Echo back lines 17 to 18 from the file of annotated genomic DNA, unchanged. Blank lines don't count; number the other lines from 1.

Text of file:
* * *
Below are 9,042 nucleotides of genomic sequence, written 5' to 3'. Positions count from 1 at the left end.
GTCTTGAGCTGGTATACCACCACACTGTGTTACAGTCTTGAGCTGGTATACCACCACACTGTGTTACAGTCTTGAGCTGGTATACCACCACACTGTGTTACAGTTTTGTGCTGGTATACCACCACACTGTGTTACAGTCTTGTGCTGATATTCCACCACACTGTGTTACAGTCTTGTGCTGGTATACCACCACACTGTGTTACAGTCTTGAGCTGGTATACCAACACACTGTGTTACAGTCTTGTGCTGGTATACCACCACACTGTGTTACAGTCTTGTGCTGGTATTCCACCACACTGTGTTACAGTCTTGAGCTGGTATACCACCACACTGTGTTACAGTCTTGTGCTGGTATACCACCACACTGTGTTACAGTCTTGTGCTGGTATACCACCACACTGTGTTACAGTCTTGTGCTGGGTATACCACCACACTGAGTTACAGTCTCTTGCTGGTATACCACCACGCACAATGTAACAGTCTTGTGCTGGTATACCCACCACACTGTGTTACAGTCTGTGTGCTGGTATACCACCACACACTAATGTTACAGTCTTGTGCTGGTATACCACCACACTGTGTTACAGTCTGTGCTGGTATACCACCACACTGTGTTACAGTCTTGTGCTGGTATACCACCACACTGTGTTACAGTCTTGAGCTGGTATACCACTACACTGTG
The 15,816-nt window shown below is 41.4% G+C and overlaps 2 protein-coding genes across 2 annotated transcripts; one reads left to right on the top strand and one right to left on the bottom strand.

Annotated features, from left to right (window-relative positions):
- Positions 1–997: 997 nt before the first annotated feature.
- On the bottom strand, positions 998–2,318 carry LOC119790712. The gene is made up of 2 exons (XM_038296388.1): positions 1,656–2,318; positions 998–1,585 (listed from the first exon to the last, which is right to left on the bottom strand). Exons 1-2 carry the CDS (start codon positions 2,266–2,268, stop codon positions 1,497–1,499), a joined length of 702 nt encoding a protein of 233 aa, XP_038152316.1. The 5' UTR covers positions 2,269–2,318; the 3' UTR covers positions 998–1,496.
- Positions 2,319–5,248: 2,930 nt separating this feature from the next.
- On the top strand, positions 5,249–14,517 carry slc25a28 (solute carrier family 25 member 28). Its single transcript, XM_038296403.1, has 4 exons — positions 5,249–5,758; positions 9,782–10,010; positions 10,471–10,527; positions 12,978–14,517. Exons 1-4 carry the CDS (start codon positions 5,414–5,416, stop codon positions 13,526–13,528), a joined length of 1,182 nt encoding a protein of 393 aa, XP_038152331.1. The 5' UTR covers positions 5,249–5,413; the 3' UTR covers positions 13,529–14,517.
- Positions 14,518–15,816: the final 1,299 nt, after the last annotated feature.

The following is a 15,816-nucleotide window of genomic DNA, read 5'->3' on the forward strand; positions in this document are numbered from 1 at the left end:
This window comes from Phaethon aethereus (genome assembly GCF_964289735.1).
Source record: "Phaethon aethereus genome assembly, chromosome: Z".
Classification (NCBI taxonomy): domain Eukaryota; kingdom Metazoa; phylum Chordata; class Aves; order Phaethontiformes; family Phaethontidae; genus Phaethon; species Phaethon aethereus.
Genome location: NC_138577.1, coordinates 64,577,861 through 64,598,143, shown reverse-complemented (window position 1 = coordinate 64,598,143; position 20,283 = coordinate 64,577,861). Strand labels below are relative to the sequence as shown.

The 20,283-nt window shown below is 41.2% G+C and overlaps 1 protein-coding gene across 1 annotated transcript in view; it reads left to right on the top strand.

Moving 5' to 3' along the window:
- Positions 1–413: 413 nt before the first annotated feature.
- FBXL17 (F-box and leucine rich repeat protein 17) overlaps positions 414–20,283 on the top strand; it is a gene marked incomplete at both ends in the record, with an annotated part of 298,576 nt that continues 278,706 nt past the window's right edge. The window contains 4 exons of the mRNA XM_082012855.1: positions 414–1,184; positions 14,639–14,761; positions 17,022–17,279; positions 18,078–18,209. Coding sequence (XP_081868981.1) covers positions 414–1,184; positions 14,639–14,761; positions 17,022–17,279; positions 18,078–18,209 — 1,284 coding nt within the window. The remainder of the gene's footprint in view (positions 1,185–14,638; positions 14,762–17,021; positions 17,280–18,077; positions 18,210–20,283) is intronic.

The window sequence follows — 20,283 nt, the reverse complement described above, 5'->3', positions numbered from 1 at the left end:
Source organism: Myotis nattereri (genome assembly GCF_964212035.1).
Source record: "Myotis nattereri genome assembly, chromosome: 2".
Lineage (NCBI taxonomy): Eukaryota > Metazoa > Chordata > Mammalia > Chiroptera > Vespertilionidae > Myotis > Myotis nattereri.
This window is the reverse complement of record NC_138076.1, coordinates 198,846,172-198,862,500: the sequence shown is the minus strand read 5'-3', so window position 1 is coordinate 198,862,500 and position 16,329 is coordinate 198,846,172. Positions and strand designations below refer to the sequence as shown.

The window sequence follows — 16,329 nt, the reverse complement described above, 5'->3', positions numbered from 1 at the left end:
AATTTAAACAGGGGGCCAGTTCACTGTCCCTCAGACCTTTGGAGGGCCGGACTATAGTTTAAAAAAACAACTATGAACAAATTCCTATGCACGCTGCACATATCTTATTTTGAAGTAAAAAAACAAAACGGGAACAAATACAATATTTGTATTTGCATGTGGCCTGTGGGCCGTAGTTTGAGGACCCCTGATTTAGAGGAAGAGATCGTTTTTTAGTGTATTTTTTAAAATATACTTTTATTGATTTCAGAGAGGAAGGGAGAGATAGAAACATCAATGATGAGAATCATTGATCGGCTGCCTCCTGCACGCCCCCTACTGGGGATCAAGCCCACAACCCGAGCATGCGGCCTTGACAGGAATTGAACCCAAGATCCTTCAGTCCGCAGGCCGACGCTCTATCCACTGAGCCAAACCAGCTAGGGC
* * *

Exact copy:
- Positions 1–413: 413 nt before the first annotated feature.
- FBXL17 (F-box and leucine rich repeat protein 17) overlaps positions 414–20,283 on the top strand; it is a gene marked incomplete at both ends in the record, with an annotated part of 298,576 nt that continues 278,706 nt past the window's right edge. The window contains 4 exons of the mRNA XM_082012855.1: positions 414–1,184; positions 14,639–14,761; positions 17,022–17,279; positions 18,078–18,209. Coding sequence (XP_081868981.1) covers positions 414–1,184; positions 14,639–14,761; positions 17,022–17,279; positions 18,078–18,209 — 1,284 coding nt within the window. The remainder of the gene's footprint in view (positions 1,185–14,638; positions 14,762–17,021; positions 17,280–18,077; positions 18,210–20,283) is intronic.